White oaks are a large tree usually growing in forests with other oaks, but can also be found on edges of lakes, ponds and streams. Leaves will often stay on the branches of younger trees in the winter.
The Common Lilac is a popular traditional plant with striking flowers. These blooms make for lovely flower arrangements. It is best planted in areas with good air circulation to reduce powdery mildew problems. They also tolerate road salt and exposed windy sites.
Sugar maples can survive in a wide variety of soil types but for maximum tree growth and sap production, soils should be moist and well drained. They can be found in canyons, ravines, valleys and streambanks, but also found on dry rocky hillsides. The common name refers to the use of species for making sugar and syrup.
White Birch has a nice narrow, pyramidal size and a chalky white bark that looks great all season long. The leaves rustle in the wind. They are popular and resistant to attacks by insect pests. The challenge is to select a growing site where the soil will remain cool and moist, but where the tree will also receive full sunshine on its leaves for much of the day.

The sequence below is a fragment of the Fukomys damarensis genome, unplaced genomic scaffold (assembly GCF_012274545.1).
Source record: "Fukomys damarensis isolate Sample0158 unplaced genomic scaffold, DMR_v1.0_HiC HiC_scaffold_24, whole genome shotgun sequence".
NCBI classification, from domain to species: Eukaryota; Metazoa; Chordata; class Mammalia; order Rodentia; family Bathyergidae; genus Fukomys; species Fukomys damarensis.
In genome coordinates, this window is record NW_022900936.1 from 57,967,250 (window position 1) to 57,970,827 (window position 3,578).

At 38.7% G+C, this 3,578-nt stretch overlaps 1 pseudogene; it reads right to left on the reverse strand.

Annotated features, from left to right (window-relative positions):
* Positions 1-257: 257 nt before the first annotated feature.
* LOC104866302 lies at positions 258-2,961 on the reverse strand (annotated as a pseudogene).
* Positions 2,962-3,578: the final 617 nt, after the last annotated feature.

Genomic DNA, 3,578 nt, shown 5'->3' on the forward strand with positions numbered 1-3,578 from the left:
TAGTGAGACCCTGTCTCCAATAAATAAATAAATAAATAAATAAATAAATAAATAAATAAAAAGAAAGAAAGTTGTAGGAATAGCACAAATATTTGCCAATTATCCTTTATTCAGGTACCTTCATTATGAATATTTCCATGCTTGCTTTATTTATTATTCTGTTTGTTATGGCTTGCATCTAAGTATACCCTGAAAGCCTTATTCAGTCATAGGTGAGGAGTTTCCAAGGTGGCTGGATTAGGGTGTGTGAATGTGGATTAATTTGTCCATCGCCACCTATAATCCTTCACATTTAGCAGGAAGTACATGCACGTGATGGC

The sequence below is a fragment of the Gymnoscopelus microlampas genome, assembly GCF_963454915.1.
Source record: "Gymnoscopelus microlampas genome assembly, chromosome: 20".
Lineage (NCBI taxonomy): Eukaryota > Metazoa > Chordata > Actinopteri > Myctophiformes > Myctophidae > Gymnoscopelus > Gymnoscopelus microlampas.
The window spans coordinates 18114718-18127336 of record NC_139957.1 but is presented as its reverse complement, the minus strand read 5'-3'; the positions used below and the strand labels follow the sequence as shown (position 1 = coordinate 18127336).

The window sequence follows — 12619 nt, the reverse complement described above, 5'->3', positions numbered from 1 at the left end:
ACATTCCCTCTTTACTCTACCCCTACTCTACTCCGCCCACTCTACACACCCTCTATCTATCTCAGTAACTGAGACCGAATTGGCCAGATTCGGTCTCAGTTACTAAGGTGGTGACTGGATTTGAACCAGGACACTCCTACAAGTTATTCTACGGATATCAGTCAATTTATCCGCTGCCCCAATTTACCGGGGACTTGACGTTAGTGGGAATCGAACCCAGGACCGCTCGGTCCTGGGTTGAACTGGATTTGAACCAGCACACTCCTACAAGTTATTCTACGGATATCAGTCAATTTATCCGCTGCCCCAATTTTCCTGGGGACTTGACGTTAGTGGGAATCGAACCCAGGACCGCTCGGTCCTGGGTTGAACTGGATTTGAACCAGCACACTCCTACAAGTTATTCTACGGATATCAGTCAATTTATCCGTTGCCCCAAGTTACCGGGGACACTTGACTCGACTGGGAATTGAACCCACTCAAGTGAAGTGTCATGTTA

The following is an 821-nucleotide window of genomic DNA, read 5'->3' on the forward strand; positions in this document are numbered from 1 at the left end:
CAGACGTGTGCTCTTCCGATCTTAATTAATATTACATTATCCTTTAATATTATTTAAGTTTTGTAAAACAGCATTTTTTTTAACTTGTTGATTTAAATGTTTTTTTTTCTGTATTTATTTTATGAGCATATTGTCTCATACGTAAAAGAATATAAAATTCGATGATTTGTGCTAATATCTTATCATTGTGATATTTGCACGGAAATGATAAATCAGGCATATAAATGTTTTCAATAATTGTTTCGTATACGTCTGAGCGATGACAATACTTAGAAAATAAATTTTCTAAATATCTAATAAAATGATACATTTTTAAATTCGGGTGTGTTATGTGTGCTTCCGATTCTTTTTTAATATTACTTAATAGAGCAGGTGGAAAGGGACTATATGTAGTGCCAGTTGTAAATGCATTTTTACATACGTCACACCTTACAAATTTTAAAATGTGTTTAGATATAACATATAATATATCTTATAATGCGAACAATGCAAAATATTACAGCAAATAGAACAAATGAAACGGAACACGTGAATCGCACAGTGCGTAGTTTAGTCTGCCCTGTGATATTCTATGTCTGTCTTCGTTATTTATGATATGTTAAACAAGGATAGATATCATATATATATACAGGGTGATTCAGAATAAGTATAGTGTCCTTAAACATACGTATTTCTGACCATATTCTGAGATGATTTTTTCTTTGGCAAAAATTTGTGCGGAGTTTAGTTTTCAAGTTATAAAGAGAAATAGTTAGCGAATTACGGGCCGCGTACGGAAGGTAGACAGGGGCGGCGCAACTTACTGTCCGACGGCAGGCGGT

Red Maple is one of the most common trees in our area. This tree can be found just about anywhere, including forests, stream banks and fields. It is a pioneer tree, which means it is one of the first to take over a field. It is also often an understory tree, growing beneath larger trees. Due to its adaptability has made this species a common tree in home landscape. Red Maples extend from Florida and west to Texas and Minnesota.
Kwanzan Flowering Cherry (Prunus serrulata) belong to the rose family and are known for their white and pink spring blossoms. These grow best in hardiness zones 5 through 8. These trees grow well along sidewalks or as patio shade trees and the small cherries produced provide a good food source for small birds and mammals. Because of the overwhelming floral display, plant these trees as a focal point in the middle of a yard or overhanging a water garden.